Taken together, the physiological evidence from laboratory birds and the observational evidence from the wild suggest that Zebra Finches have adapted to their uncertain, aperiodic environment by means of a major change in the physiological machinery that permits the maintenance of the gonads in a semi-active state on a year-round basis. With this adaptation long-range warnings ('initial predictive information (Wingfield & Farner 1993) are not needed to make the physiological and behavioural preparations required for breeding and selection has focused on those cues ('essential supplementary information') needed for the fine-tuning of the response to local conditions. Consequently, rain cues #1-3 (Fig. 3) may simply have a priming effect through their influence on the vegetation, and the energetic and nutrient benefits of the first flush of green seeds (cue #6) may be all that is required to stimulate the rapid phase of follicular development and the onset of laying. In situations where rain does appear to be a direct trigger (cue #3) it is likely that the accuracy of its information has been enhanced by earlier environmental cues such as previous seed germination (cue #4) and vegetative growth (cue #5) from earlier rains, and the swiftness of the response is likely to be modulated by previous experience of the population to local conditions. Given the short lifespan of Zebra Finches (Zann & Runciman 1994) it is unlikely any individual experiences of past latencies between cues and breeding conditions will be possible.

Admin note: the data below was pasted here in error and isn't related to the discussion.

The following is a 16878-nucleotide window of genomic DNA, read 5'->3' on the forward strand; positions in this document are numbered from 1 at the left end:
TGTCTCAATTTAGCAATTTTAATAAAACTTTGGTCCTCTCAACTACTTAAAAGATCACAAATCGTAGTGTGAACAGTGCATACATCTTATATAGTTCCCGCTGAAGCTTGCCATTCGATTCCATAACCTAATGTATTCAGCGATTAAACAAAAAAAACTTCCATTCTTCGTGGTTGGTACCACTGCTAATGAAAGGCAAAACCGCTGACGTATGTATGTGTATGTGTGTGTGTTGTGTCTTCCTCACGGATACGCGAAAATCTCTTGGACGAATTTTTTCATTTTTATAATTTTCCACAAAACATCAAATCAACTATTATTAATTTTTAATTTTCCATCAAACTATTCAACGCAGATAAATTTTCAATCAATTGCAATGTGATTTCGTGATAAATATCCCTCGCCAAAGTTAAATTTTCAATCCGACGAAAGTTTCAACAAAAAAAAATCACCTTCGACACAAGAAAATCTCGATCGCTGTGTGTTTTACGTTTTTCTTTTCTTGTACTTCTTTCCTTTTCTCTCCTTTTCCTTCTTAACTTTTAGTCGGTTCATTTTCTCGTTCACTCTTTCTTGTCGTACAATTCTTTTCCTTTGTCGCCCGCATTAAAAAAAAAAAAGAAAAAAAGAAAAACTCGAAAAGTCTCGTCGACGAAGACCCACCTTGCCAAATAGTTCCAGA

The green seed model for opportunistic breeding in Zebra Finches is still highly speculative. Most mechanisms and causal connections are far from clear and investigations have been mainly descriptive, not experimental. So far, laboratory studies have examined factors that enhance the breeding response rather than those that stimulate its onset in the first place. This is because laboratory Zebra Finches have no constraints on breeding situation that does not occur in the wild. While many questions remain to be answered on the endocrinology, energetics and nutrition of reproduction n laboratory Zebra Finches there have been no physiological investigations of wild birds at all. Year round profiles of hormonal (gonadotropins and sex steroids) and gonadal activity are needed from populations of comparable latitude in xeric and mesic environments to confirm the state of their breeding readiness and to find any phenotypic variation that will enable the fitness consequences to be tested. At the same time protein condition and availability of ripe and green grass seeds need to be measured and the focus should be on individual condition and variation in the timing of initiation and cessation of breeding and how this relates to fitness (fecundity and survival). Investigations should also consider what physiological events terminate breeding. Finally, on the ecology side, protein supplementation experiments are unlikely to be successful; consequently, large scale irrigation experiments may be the only way to verify the green seed hypothesis.